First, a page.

Academy fear for borough’s ailing schools

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Troubled schools in the borough could be ordering to become academies from today, union leaders have warned.

They fear the new rules mean schools rated ‘inadequate’ or ‘requiring improvement’ will be forced to make the controversial change.

Four schools in Wigan are currently rated as ‘requiring improvement’ - The Deanery, St Mary’s Catholic High, Hindley High and Abraham Guest, which received its latest rating last week.

However, a Government spokesman insisted only schools ranked as ‘inadequate’ will eligible.

Chris Keates, the NASUWT general secretary, has written to Education Secretary Nicky Morgan stating she is “concerned” that “there may apparently be plans in place” for regional schools commissioners to issue academy orders.

This would be for schools in what is described as the “bottom two Ofsted categories,” according to the letter.

Ms Keates wants clarification that schools deemed as needing improvement will not be forced to become academies as well as those in the bottom inadequate category.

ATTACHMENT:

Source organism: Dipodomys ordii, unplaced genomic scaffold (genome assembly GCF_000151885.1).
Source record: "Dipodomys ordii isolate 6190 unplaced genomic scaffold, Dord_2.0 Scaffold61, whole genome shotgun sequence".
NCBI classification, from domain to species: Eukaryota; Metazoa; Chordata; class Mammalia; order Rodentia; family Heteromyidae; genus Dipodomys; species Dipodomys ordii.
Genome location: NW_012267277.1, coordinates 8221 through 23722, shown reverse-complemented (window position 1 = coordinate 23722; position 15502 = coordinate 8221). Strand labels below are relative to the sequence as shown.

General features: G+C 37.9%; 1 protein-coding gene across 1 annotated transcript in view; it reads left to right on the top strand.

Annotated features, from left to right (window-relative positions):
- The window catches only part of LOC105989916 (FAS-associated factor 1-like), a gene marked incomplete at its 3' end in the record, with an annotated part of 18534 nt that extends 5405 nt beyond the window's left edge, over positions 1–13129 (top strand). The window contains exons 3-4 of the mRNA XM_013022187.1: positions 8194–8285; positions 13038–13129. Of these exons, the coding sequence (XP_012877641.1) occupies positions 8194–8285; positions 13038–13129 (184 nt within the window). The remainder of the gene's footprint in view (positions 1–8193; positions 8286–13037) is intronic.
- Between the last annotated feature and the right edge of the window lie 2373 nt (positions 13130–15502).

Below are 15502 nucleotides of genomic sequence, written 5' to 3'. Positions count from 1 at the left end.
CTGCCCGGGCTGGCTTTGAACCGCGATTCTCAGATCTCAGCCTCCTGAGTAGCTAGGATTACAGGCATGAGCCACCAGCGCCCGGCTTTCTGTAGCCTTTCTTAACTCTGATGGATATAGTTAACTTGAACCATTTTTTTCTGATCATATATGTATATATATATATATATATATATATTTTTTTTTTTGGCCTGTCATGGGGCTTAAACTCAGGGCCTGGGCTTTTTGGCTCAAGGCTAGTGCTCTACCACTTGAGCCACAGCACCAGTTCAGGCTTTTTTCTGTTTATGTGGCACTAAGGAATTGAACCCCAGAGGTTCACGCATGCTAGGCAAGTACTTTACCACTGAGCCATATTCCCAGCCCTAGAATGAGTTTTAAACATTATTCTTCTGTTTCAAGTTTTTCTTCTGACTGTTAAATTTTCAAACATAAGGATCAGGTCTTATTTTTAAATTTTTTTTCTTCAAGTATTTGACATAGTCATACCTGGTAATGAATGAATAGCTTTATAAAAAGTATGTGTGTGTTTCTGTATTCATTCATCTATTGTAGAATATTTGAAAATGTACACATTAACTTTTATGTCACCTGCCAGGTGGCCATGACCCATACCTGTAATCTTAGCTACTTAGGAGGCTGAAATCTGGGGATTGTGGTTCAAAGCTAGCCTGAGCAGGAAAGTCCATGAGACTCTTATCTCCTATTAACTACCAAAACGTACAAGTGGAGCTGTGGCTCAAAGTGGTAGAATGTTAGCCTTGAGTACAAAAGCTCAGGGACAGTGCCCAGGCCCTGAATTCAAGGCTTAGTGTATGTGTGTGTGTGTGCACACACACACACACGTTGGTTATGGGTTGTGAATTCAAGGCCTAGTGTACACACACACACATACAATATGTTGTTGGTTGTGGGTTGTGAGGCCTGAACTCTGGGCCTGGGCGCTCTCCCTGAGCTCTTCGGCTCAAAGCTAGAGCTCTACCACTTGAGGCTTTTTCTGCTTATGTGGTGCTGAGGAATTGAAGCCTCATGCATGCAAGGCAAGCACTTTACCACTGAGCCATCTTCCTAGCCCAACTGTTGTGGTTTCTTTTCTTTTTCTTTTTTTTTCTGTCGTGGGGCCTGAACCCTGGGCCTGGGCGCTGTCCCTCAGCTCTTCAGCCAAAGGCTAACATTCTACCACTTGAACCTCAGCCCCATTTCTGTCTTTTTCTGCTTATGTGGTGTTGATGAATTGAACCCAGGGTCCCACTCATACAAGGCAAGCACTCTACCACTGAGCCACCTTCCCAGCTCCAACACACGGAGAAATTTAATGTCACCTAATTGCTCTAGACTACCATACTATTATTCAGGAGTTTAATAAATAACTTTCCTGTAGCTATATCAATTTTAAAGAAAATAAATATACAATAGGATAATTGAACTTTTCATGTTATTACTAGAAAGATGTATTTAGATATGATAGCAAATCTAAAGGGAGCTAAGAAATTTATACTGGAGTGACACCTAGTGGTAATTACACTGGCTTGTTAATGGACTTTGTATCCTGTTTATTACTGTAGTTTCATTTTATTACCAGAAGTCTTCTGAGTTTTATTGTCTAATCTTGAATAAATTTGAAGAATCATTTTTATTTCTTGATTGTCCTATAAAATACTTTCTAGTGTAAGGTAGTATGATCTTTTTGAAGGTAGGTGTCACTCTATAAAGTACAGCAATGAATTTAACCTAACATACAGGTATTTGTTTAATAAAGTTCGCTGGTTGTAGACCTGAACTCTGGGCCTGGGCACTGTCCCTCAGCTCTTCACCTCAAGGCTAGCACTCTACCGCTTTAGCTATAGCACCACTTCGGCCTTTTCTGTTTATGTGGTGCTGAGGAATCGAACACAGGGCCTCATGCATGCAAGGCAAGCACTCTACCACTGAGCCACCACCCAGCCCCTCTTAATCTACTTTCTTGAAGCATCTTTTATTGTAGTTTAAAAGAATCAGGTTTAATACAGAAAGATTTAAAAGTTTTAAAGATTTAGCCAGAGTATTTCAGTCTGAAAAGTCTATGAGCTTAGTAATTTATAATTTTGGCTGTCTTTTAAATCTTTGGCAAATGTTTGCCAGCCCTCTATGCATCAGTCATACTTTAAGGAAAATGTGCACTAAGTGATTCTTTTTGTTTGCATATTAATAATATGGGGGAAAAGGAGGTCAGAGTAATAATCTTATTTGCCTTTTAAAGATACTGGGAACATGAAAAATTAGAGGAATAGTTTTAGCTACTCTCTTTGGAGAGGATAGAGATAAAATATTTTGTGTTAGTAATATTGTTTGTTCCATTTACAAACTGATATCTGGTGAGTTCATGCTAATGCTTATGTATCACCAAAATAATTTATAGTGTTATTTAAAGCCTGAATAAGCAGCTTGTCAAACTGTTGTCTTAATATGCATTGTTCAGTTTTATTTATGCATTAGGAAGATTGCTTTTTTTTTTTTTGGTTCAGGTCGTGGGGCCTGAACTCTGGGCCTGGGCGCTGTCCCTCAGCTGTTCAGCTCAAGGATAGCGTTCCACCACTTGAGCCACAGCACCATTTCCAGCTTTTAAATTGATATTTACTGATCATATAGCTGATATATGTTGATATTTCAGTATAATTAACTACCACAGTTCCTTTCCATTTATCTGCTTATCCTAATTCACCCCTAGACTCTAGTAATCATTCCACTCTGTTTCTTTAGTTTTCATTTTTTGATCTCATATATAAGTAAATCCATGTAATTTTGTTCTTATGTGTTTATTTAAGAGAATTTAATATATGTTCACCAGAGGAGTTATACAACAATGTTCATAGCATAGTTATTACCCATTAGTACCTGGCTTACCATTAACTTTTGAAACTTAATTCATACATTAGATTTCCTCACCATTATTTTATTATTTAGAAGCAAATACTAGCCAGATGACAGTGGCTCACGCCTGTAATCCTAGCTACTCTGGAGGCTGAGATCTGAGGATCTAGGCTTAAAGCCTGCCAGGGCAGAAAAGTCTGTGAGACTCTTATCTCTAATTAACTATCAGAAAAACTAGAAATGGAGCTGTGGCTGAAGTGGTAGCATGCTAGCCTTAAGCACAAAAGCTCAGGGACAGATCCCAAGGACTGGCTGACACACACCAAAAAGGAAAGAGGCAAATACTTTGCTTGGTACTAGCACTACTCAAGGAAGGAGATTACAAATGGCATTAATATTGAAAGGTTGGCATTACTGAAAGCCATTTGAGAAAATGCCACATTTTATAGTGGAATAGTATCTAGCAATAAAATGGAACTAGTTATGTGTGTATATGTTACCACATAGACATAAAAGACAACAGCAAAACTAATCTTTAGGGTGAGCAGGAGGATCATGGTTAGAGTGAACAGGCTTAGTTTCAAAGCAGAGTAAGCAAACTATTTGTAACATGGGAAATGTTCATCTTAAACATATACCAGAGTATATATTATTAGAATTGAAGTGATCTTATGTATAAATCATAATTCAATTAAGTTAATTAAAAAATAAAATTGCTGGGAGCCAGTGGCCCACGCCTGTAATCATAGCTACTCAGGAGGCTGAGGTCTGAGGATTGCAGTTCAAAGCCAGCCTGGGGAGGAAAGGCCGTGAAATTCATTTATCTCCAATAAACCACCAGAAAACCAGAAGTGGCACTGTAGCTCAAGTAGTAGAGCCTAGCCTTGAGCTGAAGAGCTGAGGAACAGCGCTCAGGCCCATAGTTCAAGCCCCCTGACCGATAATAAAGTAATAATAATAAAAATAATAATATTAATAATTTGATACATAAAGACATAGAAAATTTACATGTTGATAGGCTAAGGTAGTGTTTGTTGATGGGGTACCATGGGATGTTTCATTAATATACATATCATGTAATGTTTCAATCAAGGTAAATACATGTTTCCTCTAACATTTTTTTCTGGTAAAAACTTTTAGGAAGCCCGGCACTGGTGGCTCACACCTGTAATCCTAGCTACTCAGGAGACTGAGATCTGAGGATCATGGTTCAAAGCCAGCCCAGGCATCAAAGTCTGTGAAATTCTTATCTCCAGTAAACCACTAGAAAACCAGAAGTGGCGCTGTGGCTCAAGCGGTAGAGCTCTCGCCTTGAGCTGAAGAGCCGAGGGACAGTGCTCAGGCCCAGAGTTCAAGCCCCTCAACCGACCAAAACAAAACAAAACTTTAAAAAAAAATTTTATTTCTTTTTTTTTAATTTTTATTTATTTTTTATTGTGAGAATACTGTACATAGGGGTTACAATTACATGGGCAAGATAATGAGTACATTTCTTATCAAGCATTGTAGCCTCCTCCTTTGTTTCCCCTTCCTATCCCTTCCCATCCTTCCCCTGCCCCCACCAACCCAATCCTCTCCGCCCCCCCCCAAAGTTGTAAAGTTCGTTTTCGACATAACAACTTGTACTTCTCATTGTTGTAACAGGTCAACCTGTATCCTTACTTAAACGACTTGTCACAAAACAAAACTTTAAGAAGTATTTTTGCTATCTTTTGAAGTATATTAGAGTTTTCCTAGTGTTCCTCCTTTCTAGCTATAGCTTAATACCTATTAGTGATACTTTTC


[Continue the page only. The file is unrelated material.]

In his recent Budget, Chancellor George Osborne announced plans to turn every state school into an academy by 2022.

A Department for Education spokesman said: “It is nonsense to suggest that schools in the bottom two Ofsted categories will be receiving academy orders from Monday. This is simply a new law coming into effect next week, which schools have been made fully aware of, meaning that any maintained schools rated inadequate by Ofsted will have to become a sponsored academy. We make no apology for wanting to create education excellence everywhere, and having academy status and the support of a strong sponsor.”

The Government intends to turn 16,800 schools into academies by the end of this parliament. Those that have not converted must have plans in place to do so by 2022.

The reform is part of a new education White Paper.

The prospect of industrial action over the plans edged closer last week as ATL, one of the more moderate teaching unions, overwhelmingly rejected the proposals to strip state primaries in England from local authority control.

The ATL joined both the NUT and NASUWT unions in opposing the academisation plans in the Government’s Educational Excellence Everywhere White Paper.